What Is the Deal With the EU's Green Deal?

The recently proposed EU Farm-to-Fork Strategy (F2F), which is supposed to drive a more sustainable European food & agribusiness sector, also includes a goal of 25% organic land use in the EU by 2030. While the legislative process has not yet been finalized, the current draft would require a more than tripling of organic land in the EU from current levels. The related shift in land use could bring a structural change in the EU’s G&O supply chain.

The Potential Impact of 25% Organic Land Use

Arable farmers: a shift in farming practices, diversification of the cropping plan (less G&O, more pulses and other smaller crops), and more complicated risk management.

G&O originators: emphasis on marketing more and different product streams to off-takers, quality control becomes more important to preserve organic certification, and a change in services and products offered to arable farmers.

EU member countries: a commitment from large EU member countries will be key in increasing organic land use in the country block – and there, it will also impact G&O and pasture. In 2018, organic land use in large EU farming member countries such as France (7.3%), Germany (9.1%), and Poland (3.4%) was far below the 25% EU target.

The F2F strategy is not yet entirely set in stone and might still change, but once agreed, it will be implemented in the EU’s Common Agricultural Policy (CAP). Individual EU member countries will have to formulate a National Strategic Plan (NSP) under the CAP in order to execute the goals set forth in the F2F strategy. As a result, the EU could see different approaches among member countries as to how to achieve the F2F goals.

Current Growth in Organic Land Use Not Sufficient

Based on the most recent statistics (2018), 13.6m hectares of all of the 179m hectares of agricultural utilized area in the EU are under organic production. Looking at the split between sectors, both arable crops and permanent grassland each take up around 44% of these 13.6m organic hectares, with permanent crops at around 11%. In the period from 2008 to 2018, organic land use in the EU grew at an annual rate of 6.1%

In order to achieve 25% organic land use by 2030, around 40m hectares of agricultural land would need to be under organic production in 2030. Using historical growth rates, organic land use in the EU would only reach 27m hectares in 2030. Annual growth rates need to increase to just shy of 10% CAGR in order to achieve the F2F goal for organic production (see Figure 1).

Figure 1

A Shift to Organic Is Easier Said Than Done

For farmers, major barriers to entering organic G&O production are the three-year conversion period for arable crops and the strict certification scheme. Organic G&O production also means a shift in farm management practices – away from inorganic fertilizers, chemical crop protection, and traditional weed management; toward the use of more animal and green manure, with only limited possibilities to manage diseases and an increase in different crops grown on-farm (see Figure 2).


Growing organic G&O requires learning new skills and technologies, meaning that growers need to overcome a knowledge gap. Once growers have gained more experience, yields tend to increase. Organic production is considered to bring more risk to the farm than conventional G&O production. Part of this risk comes from more volatile and lower yields, and more complicated risk management.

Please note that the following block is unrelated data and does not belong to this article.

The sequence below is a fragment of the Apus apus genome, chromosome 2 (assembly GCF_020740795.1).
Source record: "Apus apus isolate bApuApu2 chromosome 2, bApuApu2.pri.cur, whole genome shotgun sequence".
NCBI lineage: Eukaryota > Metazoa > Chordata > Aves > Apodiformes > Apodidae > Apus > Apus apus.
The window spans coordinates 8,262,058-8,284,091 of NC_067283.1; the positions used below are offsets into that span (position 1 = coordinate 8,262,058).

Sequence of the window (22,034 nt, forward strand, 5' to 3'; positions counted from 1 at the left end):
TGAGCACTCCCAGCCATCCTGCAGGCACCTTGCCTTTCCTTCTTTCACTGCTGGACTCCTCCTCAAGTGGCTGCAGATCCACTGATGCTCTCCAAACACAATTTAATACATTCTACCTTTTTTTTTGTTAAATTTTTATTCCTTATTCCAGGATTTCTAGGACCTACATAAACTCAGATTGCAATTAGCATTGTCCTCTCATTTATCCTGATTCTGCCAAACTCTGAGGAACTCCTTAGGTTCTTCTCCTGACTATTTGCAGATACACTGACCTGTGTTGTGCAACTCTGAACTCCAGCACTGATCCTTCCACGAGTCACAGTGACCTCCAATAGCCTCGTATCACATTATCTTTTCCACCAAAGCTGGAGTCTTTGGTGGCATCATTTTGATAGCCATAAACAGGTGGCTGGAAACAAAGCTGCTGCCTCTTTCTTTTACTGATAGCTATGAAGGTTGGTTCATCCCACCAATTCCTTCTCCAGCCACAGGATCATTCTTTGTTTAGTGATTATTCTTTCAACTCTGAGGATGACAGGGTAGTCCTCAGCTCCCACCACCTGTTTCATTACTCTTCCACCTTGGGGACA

Due to the restrictions and rules that organic production brings to G&O farmers, only by employing the appropriate (governmental-induced) economic incentives could the EU see an acceleration of organic production to achieve the F2F goals by 2030.

A Move to Organic Brings Challenges

European G&O originators will feel the impact of a shift to 25% organic land use. As cropping patterns shift, they will need to handle more product streams, as well as segregating these streams properly in order to prevent contamination and potentially losing organic certification. Risk management becomes more complicated, as no traditional hedging tools are available to hedge price risks associated with organic G&O production.

Many European G&O originators also sell farm inputs and provide agronomic advice to farmers. Here, the sector could see a shift away from conventional inputs, combined with an increase in the demand for organic services to support farmers in bridging the gap between conventional and organic G&O production.

25% Organic Land Use Remains Uncertain

The biggest challenger to a further increase in organic land use in the EU-27 is the European Commission’s own Farm-to-Fork Strategy (F2F). The strategy sets clear goals in reducing the use of chemical crop protection and nutrients within European farming. This means that the perceived ‘sustainability’ gap between organic and conventional G&O production will be reduced in the years to come, hence reducing one of the arguments to increase organic land use in the EU.

Another important aspect in achieving 25% organic land use in the EU is the commitment of large EU member countries to increase organic production. For example, among important EU G&O producers such as France, Germany, and Poland, organic land use ranges between 3.4% and 9.1%. The commitment from large member countries will be key in achieving the F2F goals.

A lot remains uncertain with respect to the F2F and its final impact on the G&O value chains in the European Union. However, the European Commission is giving a clear signal to the sector that it wants to further reduce the environmental footprint of farming – either through conversion to organic land use or by improving resource use efficiency.

This leaves ample opportunities for G&O value chains in the European Union to further develop strategies in order to reduce the sector’s environmental footprint.